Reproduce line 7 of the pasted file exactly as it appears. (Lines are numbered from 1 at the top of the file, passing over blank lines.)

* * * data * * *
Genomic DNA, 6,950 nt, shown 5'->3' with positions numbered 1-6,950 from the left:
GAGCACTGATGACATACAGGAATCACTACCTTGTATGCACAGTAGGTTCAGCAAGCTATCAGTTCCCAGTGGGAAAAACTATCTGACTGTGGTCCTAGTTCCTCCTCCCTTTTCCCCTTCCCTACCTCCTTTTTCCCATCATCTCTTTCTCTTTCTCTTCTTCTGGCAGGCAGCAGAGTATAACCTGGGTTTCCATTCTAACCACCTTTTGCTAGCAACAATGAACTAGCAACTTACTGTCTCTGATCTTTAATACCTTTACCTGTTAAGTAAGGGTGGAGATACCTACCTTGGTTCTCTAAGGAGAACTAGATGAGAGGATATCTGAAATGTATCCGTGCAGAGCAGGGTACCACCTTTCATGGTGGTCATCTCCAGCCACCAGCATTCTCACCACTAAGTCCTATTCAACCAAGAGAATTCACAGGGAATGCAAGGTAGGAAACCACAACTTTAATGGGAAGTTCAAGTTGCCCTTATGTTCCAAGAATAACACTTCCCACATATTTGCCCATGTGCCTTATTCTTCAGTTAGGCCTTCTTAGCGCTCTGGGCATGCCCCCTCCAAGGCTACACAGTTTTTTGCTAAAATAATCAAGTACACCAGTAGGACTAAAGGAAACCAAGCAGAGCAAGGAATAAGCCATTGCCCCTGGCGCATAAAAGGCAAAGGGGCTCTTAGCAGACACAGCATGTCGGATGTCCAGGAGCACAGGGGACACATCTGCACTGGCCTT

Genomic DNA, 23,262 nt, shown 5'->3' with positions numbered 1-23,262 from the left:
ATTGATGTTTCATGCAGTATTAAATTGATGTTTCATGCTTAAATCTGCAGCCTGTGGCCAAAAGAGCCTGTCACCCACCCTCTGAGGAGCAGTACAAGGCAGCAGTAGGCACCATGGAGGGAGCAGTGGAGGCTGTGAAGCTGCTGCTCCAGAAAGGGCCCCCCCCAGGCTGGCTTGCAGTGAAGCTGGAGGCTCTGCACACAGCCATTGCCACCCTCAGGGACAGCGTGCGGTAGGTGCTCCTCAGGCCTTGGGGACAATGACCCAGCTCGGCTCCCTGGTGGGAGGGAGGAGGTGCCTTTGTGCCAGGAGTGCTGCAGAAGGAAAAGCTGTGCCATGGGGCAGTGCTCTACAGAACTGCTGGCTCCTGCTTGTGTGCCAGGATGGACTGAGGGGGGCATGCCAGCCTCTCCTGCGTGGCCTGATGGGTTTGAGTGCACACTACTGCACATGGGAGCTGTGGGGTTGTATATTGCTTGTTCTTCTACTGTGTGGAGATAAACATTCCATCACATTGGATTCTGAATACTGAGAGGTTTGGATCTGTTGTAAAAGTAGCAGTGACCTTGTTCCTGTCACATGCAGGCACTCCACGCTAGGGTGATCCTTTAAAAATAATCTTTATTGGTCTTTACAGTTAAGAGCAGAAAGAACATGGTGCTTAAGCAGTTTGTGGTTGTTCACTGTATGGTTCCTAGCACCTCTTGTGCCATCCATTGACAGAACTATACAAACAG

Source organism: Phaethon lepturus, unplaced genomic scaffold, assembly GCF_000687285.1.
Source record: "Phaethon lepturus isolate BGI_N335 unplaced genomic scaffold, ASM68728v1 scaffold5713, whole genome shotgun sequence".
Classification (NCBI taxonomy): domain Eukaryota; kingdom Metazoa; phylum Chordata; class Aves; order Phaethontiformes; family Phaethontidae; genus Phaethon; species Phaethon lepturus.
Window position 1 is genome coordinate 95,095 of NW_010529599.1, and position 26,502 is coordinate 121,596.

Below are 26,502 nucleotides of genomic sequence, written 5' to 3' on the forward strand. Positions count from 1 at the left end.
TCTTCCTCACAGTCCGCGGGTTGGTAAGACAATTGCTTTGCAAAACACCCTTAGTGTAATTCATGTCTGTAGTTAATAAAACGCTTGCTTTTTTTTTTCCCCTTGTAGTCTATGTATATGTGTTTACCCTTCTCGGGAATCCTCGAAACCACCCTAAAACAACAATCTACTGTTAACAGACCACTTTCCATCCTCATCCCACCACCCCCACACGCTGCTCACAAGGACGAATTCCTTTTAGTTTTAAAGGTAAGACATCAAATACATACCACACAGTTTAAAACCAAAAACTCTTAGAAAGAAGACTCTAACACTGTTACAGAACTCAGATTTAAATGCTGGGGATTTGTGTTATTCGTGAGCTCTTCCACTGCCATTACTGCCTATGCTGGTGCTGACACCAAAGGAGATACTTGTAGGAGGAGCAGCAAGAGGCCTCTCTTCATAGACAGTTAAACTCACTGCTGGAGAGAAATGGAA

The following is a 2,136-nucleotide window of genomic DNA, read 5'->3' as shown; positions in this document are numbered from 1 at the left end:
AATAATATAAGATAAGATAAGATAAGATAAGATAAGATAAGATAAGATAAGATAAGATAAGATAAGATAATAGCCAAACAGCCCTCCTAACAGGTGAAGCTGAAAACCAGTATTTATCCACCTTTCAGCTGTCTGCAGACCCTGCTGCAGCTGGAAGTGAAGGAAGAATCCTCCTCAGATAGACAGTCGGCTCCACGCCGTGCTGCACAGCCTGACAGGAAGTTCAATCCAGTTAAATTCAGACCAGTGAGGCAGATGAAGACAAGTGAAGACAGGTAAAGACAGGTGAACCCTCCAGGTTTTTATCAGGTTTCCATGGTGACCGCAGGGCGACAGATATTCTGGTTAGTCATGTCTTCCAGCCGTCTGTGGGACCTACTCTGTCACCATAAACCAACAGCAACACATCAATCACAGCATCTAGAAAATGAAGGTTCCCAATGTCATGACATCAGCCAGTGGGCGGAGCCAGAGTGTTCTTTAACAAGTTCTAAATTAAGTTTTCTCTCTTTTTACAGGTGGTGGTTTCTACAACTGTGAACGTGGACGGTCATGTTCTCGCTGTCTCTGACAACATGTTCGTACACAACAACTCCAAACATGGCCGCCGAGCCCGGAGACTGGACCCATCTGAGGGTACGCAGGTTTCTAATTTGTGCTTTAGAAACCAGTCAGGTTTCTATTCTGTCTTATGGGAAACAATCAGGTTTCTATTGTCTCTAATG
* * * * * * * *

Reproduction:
Classification (NCBI taxonomy): domain Eukaryota; kingdom Metazoa; phylum Chordata; class Aves; order Phaethontiformes; family Phaethontidae; genus Phaethon; species Phaethon lepturus.